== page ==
Clearly proud of her children for having helped to form such an impactful group, Pitts expands on the idea that the kids seek out books featuring new narratives. “One thing I found interesting was that they wanted to find books that had characters that look like them. They wanted to have books that just didn’t talk about slavery. They’re done with that; they were like, ‘We’re more than that,’” she says. “By wanting to find themselves in books, things that they can relate to in their love of reading, and wanting to share that with other students, they created a safe space.”
Let the Kids Learn
While raising children of color in a state like Texas, where critical race theory (CRT) has recently come under fire from the government, the moms in this group are grateful for the community and conversations that RRBP provides for their children. Last June, Governor Abbot signed a “critical race theory” bill into law. The bill defines how teachers can discuss current events and prohibits students from receiving credit for participating in civic activities.
Up until last year, mainly scholars and academics used the term CRT, regarding how the intersection of race and law in the U.S. has shaped various practices and institutions. Now, the term has been warped due to its frequent usage in politics and media. It’s often used as a way to represent fears that children are being taught to demonize U.S. history. However, at its scholastic roots, the word simply serves to represent a fair analysis of how race and law impact the American experience.
Often the rhetoric around CRT, anti-racism and book bannings focuses on the children and their ability, or lack thereof, to process complex information. However, Harrison, who won two Teacher of the Year awards during her time working at Round Rock High School, asserts that these kids are ready for conversations around race.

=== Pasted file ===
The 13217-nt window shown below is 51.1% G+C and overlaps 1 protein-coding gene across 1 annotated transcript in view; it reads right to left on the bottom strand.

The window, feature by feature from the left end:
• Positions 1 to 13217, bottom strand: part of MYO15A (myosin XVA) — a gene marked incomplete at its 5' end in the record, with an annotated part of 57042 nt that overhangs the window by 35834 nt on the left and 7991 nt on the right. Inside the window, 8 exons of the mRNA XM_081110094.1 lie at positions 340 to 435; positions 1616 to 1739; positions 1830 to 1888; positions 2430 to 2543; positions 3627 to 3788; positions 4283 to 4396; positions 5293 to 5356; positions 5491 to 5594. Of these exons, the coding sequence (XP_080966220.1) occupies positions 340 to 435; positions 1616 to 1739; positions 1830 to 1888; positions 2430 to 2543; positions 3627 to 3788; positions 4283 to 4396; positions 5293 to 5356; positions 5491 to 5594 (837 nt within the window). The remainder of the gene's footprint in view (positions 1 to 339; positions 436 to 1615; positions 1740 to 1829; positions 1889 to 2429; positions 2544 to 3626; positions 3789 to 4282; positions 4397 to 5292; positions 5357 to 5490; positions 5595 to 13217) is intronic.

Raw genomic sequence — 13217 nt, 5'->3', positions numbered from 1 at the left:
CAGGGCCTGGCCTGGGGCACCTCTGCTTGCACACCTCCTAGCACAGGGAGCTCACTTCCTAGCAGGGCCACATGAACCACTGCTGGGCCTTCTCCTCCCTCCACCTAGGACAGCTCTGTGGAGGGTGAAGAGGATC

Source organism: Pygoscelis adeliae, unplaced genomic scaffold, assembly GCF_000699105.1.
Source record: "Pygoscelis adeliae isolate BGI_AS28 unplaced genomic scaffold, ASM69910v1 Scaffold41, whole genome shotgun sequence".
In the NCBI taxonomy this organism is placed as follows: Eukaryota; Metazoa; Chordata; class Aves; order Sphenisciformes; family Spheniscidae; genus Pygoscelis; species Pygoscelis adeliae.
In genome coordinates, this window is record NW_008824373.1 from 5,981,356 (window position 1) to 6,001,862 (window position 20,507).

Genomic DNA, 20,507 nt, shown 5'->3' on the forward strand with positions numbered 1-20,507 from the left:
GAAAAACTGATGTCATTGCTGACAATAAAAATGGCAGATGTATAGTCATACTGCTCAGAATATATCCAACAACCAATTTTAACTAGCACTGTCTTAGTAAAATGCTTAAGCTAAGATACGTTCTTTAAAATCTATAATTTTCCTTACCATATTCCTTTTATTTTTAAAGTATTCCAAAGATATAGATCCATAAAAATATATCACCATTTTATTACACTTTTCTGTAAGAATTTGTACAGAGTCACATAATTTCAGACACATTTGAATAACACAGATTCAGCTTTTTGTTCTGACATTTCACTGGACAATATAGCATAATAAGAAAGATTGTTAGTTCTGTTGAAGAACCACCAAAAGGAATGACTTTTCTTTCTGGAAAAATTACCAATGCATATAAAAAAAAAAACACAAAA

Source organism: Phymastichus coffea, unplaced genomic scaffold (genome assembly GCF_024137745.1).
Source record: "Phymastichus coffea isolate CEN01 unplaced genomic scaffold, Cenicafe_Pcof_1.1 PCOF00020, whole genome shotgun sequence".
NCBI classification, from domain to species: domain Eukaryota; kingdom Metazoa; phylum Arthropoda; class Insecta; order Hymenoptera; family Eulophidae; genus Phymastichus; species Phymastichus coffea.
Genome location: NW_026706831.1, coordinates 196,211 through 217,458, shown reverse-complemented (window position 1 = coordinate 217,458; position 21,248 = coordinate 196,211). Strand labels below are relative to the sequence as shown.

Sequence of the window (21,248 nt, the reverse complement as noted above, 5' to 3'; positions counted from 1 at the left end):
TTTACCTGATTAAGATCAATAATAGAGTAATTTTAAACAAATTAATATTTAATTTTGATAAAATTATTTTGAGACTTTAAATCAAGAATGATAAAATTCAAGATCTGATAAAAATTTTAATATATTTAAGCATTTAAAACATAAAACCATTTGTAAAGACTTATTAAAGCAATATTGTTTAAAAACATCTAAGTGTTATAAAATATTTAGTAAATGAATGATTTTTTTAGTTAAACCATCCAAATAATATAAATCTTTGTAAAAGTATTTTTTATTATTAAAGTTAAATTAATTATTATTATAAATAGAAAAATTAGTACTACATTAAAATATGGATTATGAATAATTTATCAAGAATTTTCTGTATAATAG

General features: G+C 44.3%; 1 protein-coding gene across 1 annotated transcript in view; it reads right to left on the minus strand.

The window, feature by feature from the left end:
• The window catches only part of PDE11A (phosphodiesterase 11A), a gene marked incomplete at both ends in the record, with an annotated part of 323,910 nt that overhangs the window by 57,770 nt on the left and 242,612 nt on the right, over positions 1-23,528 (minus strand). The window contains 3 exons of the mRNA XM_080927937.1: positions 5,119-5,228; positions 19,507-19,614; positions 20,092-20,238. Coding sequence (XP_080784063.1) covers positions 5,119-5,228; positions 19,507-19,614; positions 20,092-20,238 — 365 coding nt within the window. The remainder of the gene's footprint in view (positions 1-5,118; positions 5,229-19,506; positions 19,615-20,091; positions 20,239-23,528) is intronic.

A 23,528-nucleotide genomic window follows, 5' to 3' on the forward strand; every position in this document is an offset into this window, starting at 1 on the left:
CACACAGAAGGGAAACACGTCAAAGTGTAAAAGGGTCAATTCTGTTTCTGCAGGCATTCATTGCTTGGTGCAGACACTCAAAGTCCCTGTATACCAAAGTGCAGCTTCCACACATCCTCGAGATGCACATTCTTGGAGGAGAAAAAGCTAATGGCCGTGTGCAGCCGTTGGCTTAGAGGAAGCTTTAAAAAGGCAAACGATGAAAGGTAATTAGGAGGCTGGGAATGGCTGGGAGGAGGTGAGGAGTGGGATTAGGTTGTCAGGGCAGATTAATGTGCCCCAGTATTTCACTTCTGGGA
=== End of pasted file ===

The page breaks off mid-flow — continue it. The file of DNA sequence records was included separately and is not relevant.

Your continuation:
“The children are awesome. Even on their worst day, the world hasn’t ruined their outlook. I’m talking about all these students, even when they struggle. They have such empathy and such curiosity around the things that they don’t know and they don’t understand,” Harrison says. “I think what keeps us from curiosity is often our fear, our lack of understanding. And because of that, we don’t want to pursue more knowledge, we just want to stay in our fear. The students are ready to learn, all the way down to preschool. If we can move past this anti-CRT stuff, then we can make a better and a brighter world.”
Another part of RRBP’s efforts to make the world better and brighter includes helping Black students make the leap into higher education. The association has now hosted two annual historically black colleges and universities (HBCU) fairs. The second was held virtually due to the COVID-19 pandemic. However, this change in format allowed for new opportunities within the fair. This included a panel of former RRISD students who answered questions about HBCUs for the current class of seniors.
“These are students that we have walked side by side with since their freshman year of high school, maybe even eighth grade. And now they’re at HBCUs. They were sharing their knowledge and experience with the students that were now entering university,” describes Harrison. “They were speaking their own truth and talking about their own lived experience, and I thought that was really powerful.”
From taking on book bannings to promoting Black student unions, the supportive message of RRBP is starting to reach other parts of the state. Pitts is excited for the growth. “That’s why we’re here fighting for our community, uplifting the voices of Black parents, Black families,” she says. “I feel that there’s a need for Round Rock Black Parents. When we get outreach from Hutto, from Pflugerville, from Austin, I know that we’re onto something. What we want to do is to help bridge other communities to speak up for our children.”
Round Rock Black Parents Association: A Community
Along with the community the women have helped grow in the district’s schools, they have also found kinship amongst each other. Daniels describes her first time visiting Bowman’s house and feeling overjoyed to meet this group of women. “It was immediate. And it was a breath of fresh air in my life just to have people that I loved and cared for so deeply in such a short amount of time,” she expresses. “They have just been my ride or die from day one.”
“I think we educate each other as well. We continue to want and have the desire to grow even in the work,” Bowman adds. “We’re exchanging information and lifting each other while we’re trying to lift the community.”
Despite the challenges they’ve faced, thanks to their mutual support and the backing of their families, the members of Round Rock Black Parents are only further motivated to continue their mission to unify, mobilize and uplift Black parents, students, educators and stakeholders.
“I feel grateful. This is a space of uplift, love and support,” Harrison says. “I think we’re modeling what we want to see in our school system. And that’s persistence and love, and care and compassion, and so many other things. It’s not easy. But we’re committed.”
If you’re interested in joining or giving back to the Round Rock Black Parents Association, visit roundrockblackparents.org.